US Customs and Border Protection (CBP) officials on Monday said that one of its subcontractors had been breached in a “malicious cyberattack,” exposing images of travelers coming in and out of the country.
Less than 100,000 people had their information compromised by the attack, according to a law enforcement official.
The database, which comprised of photos of people’s faces and license plates, had been transferred to the subcontractor’s network without the federal agency’s authorization or knowledge, a CBP spokesperson told The Register.
However, the stolen photo data didn’t include any identifying information, and no passport or other travel document photos were compromised.
The breach first came to light on May 31.
While the CBP didn’t take the name of the subcontractor, The Register had reported on May 24 that a hacker by the name “Boris Bullet-Dodger” pilfered data from Perceptics, a company that provides license plate reader technology for the US-Mexico border, and offered the dump as a free download on the dark web.
It’s not immediately clear if the two incidents are connected, although the CBP went on to confirm none of the image data has been identified on the Dark Web or internet.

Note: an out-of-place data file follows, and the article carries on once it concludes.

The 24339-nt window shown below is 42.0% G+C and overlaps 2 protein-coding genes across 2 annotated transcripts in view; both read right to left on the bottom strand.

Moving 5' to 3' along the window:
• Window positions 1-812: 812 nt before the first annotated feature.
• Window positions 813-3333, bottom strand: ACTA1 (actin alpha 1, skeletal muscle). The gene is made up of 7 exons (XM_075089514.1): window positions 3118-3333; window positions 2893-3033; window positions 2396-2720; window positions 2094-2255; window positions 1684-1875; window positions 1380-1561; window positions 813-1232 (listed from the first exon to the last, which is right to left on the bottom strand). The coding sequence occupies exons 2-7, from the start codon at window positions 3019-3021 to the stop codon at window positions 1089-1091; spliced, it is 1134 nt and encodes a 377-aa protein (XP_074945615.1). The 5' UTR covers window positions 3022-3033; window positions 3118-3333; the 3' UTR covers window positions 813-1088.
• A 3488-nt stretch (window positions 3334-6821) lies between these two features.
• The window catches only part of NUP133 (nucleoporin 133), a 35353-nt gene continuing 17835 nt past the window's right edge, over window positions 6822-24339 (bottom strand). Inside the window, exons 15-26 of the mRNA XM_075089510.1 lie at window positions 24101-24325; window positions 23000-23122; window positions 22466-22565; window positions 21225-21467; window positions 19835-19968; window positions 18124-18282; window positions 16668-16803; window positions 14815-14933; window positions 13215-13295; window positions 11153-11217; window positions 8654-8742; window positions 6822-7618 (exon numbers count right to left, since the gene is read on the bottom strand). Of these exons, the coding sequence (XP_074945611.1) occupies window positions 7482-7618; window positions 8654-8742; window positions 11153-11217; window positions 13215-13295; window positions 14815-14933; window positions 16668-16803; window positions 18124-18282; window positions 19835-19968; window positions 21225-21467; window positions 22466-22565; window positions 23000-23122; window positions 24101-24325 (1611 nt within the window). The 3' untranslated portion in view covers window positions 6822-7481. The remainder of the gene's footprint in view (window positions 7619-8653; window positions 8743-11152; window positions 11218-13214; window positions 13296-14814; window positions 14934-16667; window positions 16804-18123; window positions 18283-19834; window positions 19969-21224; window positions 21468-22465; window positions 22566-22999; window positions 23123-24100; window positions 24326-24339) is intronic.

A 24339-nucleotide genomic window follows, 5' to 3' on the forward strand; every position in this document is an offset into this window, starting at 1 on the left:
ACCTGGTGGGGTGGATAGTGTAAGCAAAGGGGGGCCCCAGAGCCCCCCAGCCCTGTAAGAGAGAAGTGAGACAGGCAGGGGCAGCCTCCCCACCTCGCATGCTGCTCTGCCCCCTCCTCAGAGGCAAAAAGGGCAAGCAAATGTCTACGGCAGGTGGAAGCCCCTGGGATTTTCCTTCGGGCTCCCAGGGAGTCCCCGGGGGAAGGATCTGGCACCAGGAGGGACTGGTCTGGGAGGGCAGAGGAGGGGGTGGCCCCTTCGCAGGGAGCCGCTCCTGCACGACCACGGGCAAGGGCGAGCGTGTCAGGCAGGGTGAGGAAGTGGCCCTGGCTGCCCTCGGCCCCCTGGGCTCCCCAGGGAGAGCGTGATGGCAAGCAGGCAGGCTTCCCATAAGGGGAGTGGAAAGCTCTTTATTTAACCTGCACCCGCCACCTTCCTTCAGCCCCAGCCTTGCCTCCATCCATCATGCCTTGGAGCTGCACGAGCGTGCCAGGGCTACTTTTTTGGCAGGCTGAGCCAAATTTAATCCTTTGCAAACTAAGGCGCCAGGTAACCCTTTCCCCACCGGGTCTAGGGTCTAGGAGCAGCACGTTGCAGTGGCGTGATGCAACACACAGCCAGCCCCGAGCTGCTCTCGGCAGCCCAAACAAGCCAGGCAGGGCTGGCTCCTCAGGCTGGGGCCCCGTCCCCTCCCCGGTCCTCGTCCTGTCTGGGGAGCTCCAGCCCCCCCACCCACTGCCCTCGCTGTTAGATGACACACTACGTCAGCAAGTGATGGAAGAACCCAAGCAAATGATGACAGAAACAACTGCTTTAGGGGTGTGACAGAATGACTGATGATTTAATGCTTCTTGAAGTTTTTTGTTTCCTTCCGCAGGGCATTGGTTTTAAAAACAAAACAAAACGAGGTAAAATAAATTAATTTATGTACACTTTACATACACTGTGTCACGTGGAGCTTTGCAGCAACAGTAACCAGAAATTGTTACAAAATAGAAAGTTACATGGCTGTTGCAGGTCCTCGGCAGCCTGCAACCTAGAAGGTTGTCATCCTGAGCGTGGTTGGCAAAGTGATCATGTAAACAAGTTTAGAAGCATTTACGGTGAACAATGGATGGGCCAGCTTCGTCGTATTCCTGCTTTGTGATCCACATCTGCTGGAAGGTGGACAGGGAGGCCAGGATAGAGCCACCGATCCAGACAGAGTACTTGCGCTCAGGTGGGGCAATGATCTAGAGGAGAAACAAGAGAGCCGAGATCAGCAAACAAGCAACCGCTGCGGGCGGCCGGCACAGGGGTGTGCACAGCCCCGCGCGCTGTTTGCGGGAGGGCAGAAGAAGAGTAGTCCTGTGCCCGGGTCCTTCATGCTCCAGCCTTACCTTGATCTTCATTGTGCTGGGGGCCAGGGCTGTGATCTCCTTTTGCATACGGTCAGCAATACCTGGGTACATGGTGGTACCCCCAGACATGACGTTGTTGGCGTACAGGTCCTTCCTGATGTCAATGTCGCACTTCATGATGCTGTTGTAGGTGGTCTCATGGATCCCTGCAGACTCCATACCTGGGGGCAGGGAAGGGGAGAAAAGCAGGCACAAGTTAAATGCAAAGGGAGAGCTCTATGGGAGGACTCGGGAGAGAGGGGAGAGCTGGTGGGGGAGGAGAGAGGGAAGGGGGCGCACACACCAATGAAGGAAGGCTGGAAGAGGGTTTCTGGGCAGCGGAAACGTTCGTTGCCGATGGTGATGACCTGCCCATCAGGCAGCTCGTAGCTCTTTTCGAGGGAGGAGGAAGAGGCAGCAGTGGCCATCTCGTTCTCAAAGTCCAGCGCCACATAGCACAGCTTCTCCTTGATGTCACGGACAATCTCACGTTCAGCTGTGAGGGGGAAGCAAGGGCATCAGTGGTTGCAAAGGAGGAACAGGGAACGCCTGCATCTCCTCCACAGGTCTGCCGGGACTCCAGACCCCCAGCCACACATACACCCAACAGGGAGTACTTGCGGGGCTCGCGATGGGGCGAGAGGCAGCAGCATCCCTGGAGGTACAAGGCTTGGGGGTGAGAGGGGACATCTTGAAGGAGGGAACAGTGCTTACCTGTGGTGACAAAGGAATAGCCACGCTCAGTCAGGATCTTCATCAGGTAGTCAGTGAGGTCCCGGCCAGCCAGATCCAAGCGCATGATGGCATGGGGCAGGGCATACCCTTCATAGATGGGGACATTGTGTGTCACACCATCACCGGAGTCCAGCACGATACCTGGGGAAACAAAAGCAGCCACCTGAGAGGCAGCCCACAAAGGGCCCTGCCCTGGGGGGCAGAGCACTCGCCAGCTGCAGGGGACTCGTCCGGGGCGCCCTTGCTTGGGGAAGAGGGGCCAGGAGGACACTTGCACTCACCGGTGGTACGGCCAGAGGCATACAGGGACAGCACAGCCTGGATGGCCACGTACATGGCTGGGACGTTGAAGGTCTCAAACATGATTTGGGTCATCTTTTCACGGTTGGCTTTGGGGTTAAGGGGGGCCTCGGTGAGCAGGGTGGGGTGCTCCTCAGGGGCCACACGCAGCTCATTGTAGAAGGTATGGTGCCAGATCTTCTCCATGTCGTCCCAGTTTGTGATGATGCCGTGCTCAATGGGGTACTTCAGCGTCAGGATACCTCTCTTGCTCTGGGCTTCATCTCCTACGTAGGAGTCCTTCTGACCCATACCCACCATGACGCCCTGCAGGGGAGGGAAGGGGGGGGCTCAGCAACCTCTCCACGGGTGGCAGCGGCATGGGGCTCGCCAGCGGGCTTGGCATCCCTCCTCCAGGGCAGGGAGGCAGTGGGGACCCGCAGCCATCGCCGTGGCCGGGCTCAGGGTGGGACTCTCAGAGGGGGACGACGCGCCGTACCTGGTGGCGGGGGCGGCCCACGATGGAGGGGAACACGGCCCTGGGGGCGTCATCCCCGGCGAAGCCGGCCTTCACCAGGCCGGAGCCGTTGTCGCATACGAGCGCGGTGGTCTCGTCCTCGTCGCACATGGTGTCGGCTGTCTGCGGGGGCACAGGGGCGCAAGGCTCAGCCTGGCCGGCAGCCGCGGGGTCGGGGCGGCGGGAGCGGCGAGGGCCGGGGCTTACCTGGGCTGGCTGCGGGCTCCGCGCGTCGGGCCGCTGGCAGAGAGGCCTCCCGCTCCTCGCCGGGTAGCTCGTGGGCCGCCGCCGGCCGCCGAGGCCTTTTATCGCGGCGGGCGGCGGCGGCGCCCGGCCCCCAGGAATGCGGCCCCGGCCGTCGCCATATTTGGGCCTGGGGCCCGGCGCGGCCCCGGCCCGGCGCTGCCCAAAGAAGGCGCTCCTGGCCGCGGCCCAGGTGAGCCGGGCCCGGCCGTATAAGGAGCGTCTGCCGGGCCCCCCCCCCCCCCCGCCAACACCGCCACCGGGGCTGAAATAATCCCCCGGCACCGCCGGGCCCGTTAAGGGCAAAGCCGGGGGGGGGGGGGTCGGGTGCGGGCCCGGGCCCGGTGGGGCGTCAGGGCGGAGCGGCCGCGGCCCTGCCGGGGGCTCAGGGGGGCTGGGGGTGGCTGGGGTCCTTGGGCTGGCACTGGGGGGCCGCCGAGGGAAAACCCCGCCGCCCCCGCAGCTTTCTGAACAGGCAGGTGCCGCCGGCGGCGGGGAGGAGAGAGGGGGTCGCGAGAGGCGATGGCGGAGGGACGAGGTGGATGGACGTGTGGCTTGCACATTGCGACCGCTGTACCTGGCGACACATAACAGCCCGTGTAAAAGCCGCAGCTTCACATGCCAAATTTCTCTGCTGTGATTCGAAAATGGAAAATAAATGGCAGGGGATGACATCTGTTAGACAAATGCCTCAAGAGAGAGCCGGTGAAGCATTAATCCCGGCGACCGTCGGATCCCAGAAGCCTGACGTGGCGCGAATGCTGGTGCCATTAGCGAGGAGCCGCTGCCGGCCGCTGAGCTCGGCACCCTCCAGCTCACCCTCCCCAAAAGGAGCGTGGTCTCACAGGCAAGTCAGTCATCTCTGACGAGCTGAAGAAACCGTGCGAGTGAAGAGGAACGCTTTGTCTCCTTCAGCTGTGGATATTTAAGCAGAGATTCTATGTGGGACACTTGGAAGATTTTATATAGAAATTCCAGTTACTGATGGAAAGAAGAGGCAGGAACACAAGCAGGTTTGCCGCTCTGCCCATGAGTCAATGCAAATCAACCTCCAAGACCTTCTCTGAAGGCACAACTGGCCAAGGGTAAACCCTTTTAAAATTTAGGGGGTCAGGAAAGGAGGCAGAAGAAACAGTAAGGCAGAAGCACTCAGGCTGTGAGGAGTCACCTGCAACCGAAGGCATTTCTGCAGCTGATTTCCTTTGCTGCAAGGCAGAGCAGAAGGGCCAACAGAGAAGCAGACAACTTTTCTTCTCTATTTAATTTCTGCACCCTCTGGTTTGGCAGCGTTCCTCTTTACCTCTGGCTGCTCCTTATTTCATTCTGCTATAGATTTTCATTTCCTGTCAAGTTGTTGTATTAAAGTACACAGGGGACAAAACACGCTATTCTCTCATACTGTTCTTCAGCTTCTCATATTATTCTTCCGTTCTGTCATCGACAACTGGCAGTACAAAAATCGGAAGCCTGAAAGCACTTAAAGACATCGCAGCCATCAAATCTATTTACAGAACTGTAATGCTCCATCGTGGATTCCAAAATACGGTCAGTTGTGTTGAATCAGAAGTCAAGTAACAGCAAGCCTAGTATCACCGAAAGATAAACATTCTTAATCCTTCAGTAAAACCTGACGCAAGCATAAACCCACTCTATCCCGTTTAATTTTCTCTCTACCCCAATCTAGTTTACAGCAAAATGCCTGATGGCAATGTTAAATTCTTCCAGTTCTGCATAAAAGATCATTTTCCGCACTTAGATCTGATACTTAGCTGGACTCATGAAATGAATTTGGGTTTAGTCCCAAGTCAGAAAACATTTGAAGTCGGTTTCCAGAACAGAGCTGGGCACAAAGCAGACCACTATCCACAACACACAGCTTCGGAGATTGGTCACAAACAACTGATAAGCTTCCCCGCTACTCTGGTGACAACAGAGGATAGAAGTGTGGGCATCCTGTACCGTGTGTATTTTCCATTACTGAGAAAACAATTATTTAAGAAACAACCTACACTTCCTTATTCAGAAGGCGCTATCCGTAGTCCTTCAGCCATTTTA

News of the breach comes as facial recognition tech has been the subject of a growing debate among civil liberty groups and lawmakers, who have raised concerns related to false matches and arrests while balancing the need for public safety.
It’s a known fact that CBP makes use of cameras and video recordings at airports and land border crossings. The captured images are used as part of a facial-recognition program designed to track the identity of people entering and exiting the US.
With databases containing personal identifying information becoming an alluring target for hackers and cybercriminals, the incident further underscores the need for careful evaluation of data collection practices by government agencies.
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